A Problem of Scope
John McDaid rightly tweaks me for my overly hasty reaction to Berkshire Advisors’ audit of the Portsmouth school district. The report is thorough, thoughtful, and likely enlightening for employees of the district… within its scope.
In large part, my complaint still stands. Indeed, John begins a related post on his own blog thus:
There is nothing wrong with the Portsmouth schools that a few tweaks and more money can’t fix. That was the message last night from the consulting firm Berkshire Advisors after their months-long performance audit of the school department.
As helpful as the individual suggestions may be, a comparative analysis of Portsmouth versus Barrington, Smithfield, Tiverton, North Kingstown, East Greenwich, Middletown, South Kingstown, and Exeter-West Greenwich is inherently limited in scope. So, for instance, we do get the insight that the teachers’ contracts require the district to spend too much of its purchased teacher-time on preparation and departmental administration, but this intriguing statement is left floating:
Many parents are concerned about the lack of opportunities for gifted and talented and high achieving children. In fact, in focus groups some parents reported moving their children who are gifted and talented to private schools while continuing to enroll their children with special needs in the Portsmouth schools.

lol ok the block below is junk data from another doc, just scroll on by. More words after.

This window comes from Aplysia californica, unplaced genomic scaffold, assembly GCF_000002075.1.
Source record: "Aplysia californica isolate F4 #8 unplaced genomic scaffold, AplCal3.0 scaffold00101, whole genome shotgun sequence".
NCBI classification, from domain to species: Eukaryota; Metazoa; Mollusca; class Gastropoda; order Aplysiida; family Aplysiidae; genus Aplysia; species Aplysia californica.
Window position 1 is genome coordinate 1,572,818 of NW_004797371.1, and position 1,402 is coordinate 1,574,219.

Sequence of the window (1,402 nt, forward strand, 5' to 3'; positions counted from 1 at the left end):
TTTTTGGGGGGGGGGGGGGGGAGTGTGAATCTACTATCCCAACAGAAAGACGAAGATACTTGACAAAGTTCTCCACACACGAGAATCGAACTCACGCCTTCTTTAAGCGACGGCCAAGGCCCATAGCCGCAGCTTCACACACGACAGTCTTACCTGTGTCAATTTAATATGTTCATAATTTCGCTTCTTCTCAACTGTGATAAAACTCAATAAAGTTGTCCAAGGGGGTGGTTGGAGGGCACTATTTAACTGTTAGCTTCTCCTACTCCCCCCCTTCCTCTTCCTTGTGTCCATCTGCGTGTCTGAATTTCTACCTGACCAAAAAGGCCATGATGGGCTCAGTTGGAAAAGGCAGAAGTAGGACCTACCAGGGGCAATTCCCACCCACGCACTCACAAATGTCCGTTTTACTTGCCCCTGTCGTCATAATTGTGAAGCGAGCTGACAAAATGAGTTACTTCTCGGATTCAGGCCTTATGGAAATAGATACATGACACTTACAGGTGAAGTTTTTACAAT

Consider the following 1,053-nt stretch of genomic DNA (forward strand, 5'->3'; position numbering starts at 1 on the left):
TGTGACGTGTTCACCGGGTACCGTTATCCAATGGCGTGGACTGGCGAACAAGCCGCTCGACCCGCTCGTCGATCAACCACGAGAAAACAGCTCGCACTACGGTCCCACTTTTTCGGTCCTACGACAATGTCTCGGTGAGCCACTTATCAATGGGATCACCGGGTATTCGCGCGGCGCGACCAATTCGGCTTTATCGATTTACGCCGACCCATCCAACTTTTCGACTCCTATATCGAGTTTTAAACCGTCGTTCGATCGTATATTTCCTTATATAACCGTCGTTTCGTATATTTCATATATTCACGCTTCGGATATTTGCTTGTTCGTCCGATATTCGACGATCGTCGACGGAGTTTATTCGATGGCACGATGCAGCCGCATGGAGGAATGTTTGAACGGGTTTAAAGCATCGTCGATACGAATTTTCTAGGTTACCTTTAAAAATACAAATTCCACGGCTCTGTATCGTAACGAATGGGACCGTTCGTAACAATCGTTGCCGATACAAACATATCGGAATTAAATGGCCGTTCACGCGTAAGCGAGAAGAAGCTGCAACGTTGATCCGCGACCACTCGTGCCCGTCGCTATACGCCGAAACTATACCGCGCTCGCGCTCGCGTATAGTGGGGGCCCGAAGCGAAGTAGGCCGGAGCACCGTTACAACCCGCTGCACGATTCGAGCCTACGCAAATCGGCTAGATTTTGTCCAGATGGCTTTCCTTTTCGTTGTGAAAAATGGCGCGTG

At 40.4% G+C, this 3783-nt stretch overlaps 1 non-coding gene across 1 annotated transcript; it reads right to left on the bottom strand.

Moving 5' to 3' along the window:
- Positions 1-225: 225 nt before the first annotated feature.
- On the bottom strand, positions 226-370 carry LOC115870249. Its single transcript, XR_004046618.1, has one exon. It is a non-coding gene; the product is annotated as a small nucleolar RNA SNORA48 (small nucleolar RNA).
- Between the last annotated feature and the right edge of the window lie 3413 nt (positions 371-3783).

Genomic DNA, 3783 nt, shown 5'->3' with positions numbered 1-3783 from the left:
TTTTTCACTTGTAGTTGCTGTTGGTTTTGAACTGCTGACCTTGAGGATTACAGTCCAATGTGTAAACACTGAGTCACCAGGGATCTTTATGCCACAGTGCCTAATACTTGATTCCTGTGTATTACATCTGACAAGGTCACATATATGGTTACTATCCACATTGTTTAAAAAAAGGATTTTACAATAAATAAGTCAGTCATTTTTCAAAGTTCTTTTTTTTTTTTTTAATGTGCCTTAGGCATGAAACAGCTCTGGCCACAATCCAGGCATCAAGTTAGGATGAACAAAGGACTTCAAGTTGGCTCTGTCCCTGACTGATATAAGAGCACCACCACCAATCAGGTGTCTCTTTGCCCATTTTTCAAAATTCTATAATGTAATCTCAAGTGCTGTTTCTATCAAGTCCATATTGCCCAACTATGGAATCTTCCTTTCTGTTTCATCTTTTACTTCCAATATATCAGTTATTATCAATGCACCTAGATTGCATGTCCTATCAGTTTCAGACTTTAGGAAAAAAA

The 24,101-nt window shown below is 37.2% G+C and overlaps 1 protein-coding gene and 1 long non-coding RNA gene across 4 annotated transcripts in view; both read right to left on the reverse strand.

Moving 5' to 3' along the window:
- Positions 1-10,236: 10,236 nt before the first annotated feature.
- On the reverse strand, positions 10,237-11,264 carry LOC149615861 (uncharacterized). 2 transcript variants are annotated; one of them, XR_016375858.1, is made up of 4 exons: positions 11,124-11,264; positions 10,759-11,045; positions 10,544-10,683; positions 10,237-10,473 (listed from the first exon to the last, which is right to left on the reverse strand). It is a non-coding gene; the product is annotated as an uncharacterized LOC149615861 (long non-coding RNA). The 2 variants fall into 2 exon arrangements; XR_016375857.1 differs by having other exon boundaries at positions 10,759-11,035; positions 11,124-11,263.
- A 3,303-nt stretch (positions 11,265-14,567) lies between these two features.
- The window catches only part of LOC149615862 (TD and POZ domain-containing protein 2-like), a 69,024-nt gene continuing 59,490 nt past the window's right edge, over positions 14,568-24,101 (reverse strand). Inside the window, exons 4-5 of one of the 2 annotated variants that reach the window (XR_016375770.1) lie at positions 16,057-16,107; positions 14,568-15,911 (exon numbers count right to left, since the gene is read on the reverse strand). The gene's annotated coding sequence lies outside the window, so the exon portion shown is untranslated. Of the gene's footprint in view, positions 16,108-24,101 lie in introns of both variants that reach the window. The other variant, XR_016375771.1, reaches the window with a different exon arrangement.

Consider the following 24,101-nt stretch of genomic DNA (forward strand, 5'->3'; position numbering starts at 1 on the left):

I suspect that a survey of Portsmouth residents with children in private school would provide some very interesting feedback in this area. To what degree, for example, do Rhode Island schools lose their most promising students — whose participation teachers would most definitely value in “inclusion classrooms” — because parents perceive public schools to be mainly a drag on their opportunities?
How, for another example, does the school department’s provision of “high quality education to Portsmouth students with limited resources” compare, not with some nearby districts, but with private schools within the town’s own borders? How does the quality compare? How the resources?
Those who follow public happenings in Rhode Island may be inclined to see the report in quite another context: the tendency of officials and representatives to stop their inquiries just short of the line at which the tough questions and tougher decisions begin to come into view.